musings on worship

We worship the way we do because of the God that we have. The first thing that might come to mind after reading this are the various issues involved with running a church service. We think of the traditional elements, especially those aspects like preaching, baptism, and Eucharist that seem to be part of Christian worship from the beginning. But this isn’t a one sided statement. We worship the God we have, and in our worship we are expressing to ourselves, to those around us, and to the wider world the God who we serve. This is not always reflecting the God we might say we have. There’s often a divorce between confession and action, between liturgical statements and liturgical order.

Even as we complain that the people who attend services often are bifurcated—having a church life and a ‘world’ life—we don’t notice that this attitude is taught in our churches. We have a God who we confess, which is a certain kind of God, and we have a God we worship, who reflects the habits, patterns, space that we have put together, not always with consideration as much as harried frenzy.

Honestly, this isn’t surprising. There is a fair bit of the Gnostic about Christian theology and practice. We have split the church between those who lead and those who follow, between those who speak and those who listen, between those who master the intricacies of increasing esotery, and those who are told to trust the masters, for they know what they are talking about. We bifurcate our churches into the active and the passive, then wonder why so many do not engage their faith in more active ways in the midst of their own family and vocational callings.

This is not a recent issue. Indeed, this is something that has developed over the centuries, leading to expressions of worship which may have functional reasons or disciplinary reasons or simply convenient reasons. When stronger theological considerations are brought to bear the purpose is not as much spiritual formation as avoiding heresy. The people might err, so we have to create systems which keep the church as sterile and controlled as possible. Do this long enough the defensive nature of the liturgy becomes enshrined as tradition, as the way things are just done, and in doing this when people are not encountering spiritual growth they are often blamed for yet more litanies of spiritual maladies.

Harried pastors preach to distracted congregations, many of who are not there simply to fill space but really would be interested in consistent spiritual challenge and transformation. But, the mode of church that has become their tradition has different purposes in mind for both the leaders and the congregants.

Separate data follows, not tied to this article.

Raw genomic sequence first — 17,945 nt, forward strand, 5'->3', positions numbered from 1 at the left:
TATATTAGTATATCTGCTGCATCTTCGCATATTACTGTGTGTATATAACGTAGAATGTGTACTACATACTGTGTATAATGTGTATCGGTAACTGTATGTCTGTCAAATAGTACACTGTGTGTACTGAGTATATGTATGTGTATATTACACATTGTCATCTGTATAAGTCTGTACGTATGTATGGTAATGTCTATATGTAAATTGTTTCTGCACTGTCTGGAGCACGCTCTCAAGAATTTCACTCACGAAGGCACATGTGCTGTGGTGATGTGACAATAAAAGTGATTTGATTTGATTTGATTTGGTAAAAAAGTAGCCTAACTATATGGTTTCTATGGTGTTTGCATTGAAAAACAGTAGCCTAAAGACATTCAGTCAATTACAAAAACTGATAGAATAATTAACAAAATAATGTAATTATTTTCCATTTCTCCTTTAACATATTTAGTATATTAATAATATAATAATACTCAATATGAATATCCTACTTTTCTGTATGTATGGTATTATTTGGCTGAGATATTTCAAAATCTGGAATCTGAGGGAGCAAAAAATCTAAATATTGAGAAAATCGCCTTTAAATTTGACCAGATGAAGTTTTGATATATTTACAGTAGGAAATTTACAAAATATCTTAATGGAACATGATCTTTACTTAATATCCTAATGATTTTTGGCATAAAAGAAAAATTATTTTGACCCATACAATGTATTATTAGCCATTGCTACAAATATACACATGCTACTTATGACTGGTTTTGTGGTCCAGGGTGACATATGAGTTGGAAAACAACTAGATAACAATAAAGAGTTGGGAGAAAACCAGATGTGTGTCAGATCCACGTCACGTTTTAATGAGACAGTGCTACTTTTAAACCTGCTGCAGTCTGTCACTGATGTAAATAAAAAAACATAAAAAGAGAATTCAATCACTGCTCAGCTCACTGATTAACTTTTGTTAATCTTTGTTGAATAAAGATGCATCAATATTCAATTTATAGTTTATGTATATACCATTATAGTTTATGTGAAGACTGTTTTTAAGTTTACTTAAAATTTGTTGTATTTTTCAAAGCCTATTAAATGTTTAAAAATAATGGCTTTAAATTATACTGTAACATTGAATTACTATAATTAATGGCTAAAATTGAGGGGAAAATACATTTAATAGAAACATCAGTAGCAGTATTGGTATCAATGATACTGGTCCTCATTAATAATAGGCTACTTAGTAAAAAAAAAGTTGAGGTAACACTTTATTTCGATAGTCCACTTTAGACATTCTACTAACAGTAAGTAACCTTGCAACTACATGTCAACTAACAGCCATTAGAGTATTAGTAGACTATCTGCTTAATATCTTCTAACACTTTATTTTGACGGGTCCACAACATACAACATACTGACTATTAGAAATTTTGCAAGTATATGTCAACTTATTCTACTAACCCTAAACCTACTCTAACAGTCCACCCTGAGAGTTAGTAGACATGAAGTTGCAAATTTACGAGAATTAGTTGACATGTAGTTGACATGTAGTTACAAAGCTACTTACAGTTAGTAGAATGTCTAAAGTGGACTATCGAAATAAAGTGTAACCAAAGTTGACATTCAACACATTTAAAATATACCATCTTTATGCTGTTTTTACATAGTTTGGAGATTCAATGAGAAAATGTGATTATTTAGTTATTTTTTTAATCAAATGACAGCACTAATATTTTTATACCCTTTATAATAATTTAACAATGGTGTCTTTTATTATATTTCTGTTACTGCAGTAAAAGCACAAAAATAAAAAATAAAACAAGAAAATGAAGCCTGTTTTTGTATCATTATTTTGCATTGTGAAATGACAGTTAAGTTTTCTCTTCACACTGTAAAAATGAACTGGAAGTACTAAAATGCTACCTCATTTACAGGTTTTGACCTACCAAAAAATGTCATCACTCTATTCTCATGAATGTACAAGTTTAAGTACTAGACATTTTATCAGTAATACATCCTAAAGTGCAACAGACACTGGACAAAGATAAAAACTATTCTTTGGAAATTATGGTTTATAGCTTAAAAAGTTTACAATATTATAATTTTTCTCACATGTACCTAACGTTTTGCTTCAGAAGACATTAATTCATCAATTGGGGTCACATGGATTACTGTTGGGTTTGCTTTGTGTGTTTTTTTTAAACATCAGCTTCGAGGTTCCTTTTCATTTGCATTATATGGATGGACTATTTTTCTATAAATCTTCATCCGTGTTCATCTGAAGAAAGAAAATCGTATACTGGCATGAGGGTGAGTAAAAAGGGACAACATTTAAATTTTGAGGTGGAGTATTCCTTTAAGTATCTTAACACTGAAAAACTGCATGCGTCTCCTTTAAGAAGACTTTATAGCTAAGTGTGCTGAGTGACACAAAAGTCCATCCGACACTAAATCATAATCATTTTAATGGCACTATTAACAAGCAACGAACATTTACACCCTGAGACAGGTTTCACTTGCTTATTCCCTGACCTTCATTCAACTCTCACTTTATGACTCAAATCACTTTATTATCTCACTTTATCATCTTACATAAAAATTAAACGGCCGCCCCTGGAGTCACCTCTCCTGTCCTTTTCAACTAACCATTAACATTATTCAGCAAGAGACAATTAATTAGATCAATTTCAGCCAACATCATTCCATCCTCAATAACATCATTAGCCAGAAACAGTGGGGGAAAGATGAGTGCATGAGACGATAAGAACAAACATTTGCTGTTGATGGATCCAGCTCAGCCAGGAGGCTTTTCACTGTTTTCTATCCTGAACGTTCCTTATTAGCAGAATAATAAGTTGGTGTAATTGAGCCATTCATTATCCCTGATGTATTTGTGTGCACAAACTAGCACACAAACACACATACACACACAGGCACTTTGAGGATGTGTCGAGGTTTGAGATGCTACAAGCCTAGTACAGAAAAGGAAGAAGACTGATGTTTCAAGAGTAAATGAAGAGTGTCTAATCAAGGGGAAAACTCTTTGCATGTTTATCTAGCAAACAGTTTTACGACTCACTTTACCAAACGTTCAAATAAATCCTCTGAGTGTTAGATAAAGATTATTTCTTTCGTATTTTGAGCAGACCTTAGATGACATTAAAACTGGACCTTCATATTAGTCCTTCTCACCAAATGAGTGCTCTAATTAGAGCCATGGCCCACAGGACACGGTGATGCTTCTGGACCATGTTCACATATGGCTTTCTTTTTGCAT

What if there was a move to re-integrate theology and spirituality purposefully into our liturgies, not simply in making sure we formulate the right sorts of words, but see how every part of a worship service indicates and reflects a kind of theology. If we are intentional in our theological and spiritual re-integration, we can assess better, more holistically, what it is we do when we gather, no longer settling just for showing up, with everyone playing predictable roles week by week. We can go beyond this and push for a transformative worship that leads to a liberated life with God, for God, in this world. This is a liberating worship that trains and encourages, providing space for participation and maturation, each in their own way and for their own place in faith.

God, after all, does not need us to worship. Rather, we are invited to worship because it is in the presence of the God who calls us that we are transformed by the Spirit into becoming the people God has called us to be, as particular persons and as a gathered community. In this transformative, liberating worship we learn to be in the church who we are to be in this world, resonating the wider work of the Spirit beyond our gatherings into our families, and workplace, and wherever we are.

This makes the consideration of worship a lot more intricate than yet more approaches to get more people in the seats. We need to look theologically at worship so that our worship, in all its forms, best reflects the God who we say we are worshiping. In doing this we reflect God in all we do, celebrating this work in our churches and in our communities. As we worship in this way, theology and spirituality become more than esoteric exercises for the leisurely academic, and become more obviously applicable in our lives. For it is true that our confession of the Trinity is more than just a hard to explain concept we’re supposed to accept without understanding. And it is true that when we say Jesus is God and Jesus is man this has a significant effect on our worship. Even what might be considered theological minutiae affects how we worship, because whether we want to admit it or not, when we gather before God in formal worship we’re gathering in a way that reflects to each other and to this world the sort of God we’re worshiping. We do this oftentimes without reflection or purpose, leaving Christian formation off to the side in Sunday schools or specifically theological lectures or spiritual retreats.

What would our worship look like if instead of every week putting together a rote worship for a rote people, we consider more fully and consistently what it means for our worship to be transformative event that leads to a transformed people? Thoughtful, holistic practices that illustrate a liberating worship liberates people from being stuck in a spiritual status quo and points to the possibilities that come with participation with the Living God.

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